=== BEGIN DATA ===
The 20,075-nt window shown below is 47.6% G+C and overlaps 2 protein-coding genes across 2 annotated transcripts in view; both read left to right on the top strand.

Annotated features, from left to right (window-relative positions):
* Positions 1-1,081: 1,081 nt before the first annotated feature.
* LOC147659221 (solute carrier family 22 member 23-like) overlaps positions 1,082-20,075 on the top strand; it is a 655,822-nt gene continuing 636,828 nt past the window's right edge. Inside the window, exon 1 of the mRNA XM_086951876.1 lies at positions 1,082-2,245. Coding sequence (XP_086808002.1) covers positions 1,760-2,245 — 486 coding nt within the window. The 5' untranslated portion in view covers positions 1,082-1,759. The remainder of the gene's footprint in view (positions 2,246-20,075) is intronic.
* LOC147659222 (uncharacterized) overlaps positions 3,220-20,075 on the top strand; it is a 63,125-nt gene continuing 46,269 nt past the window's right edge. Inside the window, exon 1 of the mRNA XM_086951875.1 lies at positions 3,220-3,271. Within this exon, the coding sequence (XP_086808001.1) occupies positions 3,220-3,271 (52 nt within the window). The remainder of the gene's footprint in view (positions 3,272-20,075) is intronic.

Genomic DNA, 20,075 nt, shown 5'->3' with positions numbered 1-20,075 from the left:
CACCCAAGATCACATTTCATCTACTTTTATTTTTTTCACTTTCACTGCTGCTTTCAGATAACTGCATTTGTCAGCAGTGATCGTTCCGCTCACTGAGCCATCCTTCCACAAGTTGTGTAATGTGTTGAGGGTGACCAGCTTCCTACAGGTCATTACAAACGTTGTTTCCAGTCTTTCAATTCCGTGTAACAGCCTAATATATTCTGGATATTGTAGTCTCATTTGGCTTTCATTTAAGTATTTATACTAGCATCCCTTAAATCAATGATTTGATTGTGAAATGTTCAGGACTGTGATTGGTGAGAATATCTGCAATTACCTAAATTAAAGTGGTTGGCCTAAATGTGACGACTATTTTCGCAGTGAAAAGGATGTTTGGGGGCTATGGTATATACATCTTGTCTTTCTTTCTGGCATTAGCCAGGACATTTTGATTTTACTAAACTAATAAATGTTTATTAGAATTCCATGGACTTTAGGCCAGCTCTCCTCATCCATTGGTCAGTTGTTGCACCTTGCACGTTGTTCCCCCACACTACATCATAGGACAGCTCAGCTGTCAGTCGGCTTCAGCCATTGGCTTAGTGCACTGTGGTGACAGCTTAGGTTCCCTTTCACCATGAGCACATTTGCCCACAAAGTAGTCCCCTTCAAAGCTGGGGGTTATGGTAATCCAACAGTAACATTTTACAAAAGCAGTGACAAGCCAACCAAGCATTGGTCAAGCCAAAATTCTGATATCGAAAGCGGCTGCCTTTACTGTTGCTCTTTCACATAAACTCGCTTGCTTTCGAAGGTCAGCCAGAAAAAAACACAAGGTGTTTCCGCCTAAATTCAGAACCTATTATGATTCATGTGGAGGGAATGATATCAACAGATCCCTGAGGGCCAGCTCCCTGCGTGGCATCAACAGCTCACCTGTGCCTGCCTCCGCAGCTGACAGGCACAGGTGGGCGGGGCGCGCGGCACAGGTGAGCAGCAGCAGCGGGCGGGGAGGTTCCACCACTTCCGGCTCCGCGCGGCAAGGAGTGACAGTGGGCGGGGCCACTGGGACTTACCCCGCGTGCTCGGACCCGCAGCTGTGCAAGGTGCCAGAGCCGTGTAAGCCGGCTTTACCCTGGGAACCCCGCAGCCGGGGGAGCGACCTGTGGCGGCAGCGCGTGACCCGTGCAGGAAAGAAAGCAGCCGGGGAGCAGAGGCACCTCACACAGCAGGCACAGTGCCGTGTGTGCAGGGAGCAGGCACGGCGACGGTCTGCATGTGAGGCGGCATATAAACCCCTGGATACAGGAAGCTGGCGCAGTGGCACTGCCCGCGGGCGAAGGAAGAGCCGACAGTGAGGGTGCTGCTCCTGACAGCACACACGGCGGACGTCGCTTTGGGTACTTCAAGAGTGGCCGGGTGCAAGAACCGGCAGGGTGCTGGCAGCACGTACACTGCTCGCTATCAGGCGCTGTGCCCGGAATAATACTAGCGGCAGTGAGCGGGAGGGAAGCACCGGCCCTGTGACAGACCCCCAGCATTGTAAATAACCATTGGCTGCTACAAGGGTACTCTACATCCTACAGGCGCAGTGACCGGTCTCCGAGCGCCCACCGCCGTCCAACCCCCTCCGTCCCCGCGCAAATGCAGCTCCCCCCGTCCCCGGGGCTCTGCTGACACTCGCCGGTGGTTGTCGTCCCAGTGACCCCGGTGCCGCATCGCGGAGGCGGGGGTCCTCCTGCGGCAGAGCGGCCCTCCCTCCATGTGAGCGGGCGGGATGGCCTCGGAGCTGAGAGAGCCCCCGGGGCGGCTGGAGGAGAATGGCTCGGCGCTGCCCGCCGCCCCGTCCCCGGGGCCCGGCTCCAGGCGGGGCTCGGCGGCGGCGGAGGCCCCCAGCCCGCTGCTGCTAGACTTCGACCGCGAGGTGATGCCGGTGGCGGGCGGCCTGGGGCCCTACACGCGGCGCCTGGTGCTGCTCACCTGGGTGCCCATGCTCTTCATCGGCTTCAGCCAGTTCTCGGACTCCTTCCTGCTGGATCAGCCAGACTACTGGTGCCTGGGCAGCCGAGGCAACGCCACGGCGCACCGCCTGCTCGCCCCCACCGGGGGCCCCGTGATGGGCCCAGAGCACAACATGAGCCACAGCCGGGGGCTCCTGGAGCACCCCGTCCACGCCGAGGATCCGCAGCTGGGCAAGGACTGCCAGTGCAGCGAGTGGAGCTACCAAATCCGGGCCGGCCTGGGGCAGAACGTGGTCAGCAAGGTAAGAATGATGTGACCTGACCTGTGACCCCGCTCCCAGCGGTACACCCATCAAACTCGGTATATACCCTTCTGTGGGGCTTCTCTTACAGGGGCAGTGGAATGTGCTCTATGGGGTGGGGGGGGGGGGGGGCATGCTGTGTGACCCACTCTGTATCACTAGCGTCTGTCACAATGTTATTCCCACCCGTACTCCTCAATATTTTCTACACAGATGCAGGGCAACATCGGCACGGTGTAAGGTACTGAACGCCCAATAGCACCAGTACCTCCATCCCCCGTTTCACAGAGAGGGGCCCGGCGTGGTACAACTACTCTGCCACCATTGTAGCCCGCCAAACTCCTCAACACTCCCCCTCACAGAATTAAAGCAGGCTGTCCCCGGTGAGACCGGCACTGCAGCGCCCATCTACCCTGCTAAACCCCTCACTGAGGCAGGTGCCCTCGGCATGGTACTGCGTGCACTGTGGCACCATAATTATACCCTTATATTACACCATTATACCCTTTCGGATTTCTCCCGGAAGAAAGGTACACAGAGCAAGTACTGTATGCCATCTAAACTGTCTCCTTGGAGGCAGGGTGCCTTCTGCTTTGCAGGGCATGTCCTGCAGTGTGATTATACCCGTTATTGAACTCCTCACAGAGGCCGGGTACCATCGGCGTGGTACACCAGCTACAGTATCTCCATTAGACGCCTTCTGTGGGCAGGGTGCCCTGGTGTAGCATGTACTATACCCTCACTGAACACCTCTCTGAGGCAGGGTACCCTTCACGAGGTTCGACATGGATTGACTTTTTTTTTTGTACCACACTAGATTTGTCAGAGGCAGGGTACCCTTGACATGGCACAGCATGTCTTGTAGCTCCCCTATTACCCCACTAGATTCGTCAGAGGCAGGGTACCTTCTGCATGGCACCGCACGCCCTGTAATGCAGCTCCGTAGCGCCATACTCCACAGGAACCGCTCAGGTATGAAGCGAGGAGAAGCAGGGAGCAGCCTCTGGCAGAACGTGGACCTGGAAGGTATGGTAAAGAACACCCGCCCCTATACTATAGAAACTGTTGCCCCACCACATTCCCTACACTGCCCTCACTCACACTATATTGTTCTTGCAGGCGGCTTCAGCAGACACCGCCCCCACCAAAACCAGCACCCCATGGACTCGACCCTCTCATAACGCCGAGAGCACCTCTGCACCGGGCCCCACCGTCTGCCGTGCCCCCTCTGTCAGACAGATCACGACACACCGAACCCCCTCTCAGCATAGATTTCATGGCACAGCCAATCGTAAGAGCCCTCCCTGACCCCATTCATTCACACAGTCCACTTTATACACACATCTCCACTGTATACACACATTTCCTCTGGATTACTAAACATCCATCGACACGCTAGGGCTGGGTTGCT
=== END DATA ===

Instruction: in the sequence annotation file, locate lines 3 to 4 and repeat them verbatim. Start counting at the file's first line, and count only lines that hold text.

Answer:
* Positions 1-1,081: 1,081 nt before the first annotated feature.
* LOC147659221 (solute carrier family 22 member 23-like) overlaps positions 1,082-20,075 on the top strand; it is a 655,822-nt gene continuing 636,828 nt past the window's right edge. Inside the window, exon 1 of the mRNA XM_086951876.1 lies at positions 1,082-2,245. Coding sequence (XP_086808002.1) covers positions 1,760-2,245 — 486 coding nt within the window. The 5' untranslated portion in view covers positions 1,082-1,759. The remainder of the gene's footprint in view (positions 2,246-20,075) is intronic.